But Mr. Huntsman’s campaign, which struggled to raise money for expensive television ads, put many of his harshest attacks against Mr. Romney into clever and biting online videos that he posted to his campaign’s Web site and a corresponding YouTube channel.
Those videos (and a few television commercials) are now mostly gone, quickly yanked from public view as Mr. Huntsman prepares for an 11 a.m. endorsement of Mr. Romney.
A spokesman for the campaign, who asked not to be identified, said only that “we’ve removed a substantial amount of content from the Web, as campaigns often do when they end.”
But what was notable about Mr. Huntsman’s actions was the speed with which his operation moved.
It was also notable for the impact it very quickly had on news Web sites and blogs. Because many sites — including The New York Times — regularly embed videos hosted by campaigns directly on their Web sites, the Huntsman videos on those sites vanished, too.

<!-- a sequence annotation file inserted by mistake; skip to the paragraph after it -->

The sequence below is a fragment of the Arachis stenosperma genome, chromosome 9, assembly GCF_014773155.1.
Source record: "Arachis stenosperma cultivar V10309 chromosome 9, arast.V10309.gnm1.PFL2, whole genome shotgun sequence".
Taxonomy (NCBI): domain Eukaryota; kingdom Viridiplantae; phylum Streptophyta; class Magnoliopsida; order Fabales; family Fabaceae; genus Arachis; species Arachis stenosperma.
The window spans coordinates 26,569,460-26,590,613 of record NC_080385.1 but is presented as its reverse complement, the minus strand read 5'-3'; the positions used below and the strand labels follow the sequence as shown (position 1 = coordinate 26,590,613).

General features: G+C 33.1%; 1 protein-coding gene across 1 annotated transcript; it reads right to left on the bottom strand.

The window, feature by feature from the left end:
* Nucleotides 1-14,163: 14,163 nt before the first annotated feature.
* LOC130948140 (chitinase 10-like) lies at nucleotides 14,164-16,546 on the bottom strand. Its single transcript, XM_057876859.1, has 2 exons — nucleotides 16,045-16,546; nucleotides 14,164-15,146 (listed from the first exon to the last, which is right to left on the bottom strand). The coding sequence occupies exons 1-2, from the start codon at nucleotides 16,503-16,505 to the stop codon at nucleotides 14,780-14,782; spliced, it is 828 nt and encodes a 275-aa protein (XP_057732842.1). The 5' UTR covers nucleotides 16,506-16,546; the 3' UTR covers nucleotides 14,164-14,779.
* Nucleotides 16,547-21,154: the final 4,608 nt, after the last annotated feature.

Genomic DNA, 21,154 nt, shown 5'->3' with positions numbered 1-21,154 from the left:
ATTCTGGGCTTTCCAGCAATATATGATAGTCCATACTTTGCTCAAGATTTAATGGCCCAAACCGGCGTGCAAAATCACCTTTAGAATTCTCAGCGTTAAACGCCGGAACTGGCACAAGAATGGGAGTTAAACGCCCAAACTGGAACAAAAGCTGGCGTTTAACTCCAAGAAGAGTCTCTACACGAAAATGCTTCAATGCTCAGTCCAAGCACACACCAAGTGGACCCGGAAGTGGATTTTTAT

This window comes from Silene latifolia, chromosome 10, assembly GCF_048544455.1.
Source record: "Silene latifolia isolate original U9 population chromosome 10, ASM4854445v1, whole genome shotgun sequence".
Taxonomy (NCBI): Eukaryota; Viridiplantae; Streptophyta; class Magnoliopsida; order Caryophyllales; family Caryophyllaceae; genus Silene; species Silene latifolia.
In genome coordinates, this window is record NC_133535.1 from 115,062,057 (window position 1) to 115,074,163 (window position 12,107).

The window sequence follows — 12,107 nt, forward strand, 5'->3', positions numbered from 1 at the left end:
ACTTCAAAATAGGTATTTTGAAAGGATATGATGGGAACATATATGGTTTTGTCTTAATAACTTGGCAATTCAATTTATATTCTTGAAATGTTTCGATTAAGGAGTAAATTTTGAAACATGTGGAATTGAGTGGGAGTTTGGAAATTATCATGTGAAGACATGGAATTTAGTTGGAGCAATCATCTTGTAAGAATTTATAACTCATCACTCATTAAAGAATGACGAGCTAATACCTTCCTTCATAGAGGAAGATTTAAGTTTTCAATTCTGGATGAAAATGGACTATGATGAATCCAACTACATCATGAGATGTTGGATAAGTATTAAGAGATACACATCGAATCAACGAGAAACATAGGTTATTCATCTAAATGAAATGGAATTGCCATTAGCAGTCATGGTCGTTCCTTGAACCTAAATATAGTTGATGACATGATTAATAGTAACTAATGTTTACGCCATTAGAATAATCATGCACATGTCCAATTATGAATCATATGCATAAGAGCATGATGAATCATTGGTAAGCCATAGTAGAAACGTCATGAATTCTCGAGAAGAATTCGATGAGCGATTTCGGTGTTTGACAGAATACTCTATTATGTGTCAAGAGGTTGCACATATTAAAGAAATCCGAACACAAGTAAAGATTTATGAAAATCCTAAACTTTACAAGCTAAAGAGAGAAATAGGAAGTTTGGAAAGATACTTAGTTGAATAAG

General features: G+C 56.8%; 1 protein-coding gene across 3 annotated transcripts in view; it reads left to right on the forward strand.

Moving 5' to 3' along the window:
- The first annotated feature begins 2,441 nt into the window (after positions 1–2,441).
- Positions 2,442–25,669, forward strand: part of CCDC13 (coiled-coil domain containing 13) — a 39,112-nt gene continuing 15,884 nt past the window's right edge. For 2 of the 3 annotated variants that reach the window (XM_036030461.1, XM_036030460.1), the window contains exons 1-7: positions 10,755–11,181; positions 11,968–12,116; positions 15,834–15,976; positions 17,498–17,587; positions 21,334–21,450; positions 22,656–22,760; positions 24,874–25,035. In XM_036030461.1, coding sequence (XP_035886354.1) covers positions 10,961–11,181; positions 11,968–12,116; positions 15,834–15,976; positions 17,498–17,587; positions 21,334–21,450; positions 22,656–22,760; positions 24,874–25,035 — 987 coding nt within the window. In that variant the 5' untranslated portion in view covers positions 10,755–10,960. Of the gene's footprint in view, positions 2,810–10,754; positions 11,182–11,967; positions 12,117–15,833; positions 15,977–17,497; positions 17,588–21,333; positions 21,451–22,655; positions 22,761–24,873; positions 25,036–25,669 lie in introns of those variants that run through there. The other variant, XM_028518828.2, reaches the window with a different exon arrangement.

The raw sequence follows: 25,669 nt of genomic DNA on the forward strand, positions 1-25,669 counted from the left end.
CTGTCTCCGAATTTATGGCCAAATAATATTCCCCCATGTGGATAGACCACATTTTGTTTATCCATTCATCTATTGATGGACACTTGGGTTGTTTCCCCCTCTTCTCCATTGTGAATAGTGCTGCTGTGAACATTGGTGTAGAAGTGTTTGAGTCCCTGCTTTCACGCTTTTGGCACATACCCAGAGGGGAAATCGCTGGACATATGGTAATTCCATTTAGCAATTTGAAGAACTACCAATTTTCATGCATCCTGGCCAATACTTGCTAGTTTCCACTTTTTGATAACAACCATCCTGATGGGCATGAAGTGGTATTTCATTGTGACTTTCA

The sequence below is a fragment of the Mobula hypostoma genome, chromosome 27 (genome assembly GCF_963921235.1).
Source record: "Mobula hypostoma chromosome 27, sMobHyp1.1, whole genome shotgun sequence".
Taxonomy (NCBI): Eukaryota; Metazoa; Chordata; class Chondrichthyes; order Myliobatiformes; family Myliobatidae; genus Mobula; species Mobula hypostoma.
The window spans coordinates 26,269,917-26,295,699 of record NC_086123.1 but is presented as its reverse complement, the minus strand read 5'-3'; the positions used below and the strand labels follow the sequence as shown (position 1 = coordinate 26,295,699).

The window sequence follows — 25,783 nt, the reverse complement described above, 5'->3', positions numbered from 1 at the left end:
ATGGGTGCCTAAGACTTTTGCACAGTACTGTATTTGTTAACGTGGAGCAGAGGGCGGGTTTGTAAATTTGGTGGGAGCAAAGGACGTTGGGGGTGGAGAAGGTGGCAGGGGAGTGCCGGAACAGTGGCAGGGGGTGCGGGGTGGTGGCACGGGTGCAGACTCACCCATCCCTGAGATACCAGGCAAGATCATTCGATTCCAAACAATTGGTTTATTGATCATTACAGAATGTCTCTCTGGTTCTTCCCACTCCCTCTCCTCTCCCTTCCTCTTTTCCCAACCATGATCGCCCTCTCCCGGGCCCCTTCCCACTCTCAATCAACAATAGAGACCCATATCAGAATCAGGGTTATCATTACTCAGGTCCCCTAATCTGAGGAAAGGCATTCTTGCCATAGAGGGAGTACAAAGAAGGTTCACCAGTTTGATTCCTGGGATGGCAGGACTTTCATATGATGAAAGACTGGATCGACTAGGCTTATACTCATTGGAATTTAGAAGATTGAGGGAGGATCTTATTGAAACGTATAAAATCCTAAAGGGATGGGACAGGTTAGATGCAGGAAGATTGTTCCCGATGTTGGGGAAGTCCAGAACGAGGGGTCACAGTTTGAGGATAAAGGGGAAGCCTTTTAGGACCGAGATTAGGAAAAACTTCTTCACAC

That could provide an object lesson for news organizations hoping to create a permanent record of the back-and-forth of a campaign. If they want the videos to last, they must host them on their own servers.
But just in case, there’s always the other party — in this case, the Democrats — who will be eager to remind the public what was once there.
At 11:33 p.m. Sunday, the Democratic National Committee’s Rapid Response unit sent out a long list of Mr. Huntsman’s most vitriolic comments about Mr. Romney — lest anyone forget.